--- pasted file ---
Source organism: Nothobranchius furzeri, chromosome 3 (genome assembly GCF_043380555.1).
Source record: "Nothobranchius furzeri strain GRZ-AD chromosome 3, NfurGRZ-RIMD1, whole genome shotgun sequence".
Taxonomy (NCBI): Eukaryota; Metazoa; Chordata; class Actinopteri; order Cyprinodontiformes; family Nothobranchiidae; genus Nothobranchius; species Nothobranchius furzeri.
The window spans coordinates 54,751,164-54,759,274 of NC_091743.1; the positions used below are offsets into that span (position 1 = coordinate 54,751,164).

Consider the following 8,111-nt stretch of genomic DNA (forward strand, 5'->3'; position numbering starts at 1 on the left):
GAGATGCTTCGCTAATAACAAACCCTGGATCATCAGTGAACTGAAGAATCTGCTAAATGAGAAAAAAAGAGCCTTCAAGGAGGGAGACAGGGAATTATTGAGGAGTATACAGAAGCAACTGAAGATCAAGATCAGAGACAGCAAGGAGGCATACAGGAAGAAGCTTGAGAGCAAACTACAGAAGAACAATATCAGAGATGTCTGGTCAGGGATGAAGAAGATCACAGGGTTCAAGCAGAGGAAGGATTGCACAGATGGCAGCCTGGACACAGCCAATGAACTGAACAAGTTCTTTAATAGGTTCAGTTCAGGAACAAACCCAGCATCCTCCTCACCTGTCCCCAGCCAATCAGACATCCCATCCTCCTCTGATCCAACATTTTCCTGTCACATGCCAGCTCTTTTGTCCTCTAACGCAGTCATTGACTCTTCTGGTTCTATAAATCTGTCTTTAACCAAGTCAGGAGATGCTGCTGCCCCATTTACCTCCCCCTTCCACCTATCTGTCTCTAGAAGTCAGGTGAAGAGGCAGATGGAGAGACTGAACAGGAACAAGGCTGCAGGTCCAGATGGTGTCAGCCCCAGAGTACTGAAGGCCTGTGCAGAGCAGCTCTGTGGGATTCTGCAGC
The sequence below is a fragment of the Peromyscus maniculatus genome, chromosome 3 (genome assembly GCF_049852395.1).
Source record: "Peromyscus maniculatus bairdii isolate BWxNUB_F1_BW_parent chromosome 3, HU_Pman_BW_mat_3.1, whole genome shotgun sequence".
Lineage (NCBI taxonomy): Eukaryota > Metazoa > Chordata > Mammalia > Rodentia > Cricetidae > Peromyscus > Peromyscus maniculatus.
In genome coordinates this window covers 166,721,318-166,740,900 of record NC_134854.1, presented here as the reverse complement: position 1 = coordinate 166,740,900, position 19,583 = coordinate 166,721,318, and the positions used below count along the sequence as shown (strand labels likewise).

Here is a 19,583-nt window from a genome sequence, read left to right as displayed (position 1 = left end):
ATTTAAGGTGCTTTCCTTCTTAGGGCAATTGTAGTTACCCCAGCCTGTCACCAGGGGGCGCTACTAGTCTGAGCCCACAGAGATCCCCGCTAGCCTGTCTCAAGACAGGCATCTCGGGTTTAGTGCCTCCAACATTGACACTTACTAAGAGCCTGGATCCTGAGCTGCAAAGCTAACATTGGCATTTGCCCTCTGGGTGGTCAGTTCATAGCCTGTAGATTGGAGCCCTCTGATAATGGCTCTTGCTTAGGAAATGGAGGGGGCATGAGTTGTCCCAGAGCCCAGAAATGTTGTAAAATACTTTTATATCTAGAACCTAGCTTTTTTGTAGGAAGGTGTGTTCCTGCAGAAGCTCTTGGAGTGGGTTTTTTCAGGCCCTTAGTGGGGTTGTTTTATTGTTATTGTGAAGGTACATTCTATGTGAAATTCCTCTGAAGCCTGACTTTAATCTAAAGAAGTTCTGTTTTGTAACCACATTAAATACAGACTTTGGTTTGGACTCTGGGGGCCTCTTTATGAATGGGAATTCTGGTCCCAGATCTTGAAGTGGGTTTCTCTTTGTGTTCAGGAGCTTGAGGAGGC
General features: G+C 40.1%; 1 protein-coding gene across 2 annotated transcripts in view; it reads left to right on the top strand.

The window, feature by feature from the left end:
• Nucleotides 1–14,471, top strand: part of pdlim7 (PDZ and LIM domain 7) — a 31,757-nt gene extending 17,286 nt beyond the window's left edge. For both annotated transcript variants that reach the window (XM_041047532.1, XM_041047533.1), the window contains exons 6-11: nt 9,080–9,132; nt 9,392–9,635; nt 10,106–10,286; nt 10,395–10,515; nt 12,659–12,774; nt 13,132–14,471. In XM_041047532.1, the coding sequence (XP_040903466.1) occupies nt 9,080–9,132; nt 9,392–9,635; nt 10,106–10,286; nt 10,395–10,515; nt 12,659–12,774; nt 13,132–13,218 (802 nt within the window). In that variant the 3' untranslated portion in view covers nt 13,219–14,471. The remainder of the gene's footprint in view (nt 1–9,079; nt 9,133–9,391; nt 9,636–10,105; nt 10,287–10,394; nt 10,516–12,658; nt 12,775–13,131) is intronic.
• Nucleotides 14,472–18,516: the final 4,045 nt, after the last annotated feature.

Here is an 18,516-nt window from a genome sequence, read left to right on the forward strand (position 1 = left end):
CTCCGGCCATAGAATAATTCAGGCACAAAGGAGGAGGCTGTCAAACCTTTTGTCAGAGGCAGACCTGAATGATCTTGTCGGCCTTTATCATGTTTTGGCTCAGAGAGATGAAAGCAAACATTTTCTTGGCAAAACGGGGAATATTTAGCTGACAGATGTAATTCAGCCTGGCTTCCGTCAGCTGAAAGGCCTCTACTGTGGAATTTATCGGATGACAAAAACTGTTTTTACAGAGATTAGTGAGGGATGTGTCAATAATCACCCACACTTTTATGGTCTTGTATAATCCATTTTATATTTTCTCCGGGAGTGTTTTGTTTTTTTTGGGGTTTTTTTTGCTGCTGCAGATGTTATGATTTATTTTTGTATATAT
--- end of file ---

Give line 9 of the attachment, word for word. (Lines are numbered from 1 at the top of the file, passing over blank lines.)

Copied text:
Lineage (NCBI taxonomy): Eukaryota > Metazoa > Chordata > Mammalia > Rodentia > Cricetidae > Peromyscus > Peromyscus maniculatus.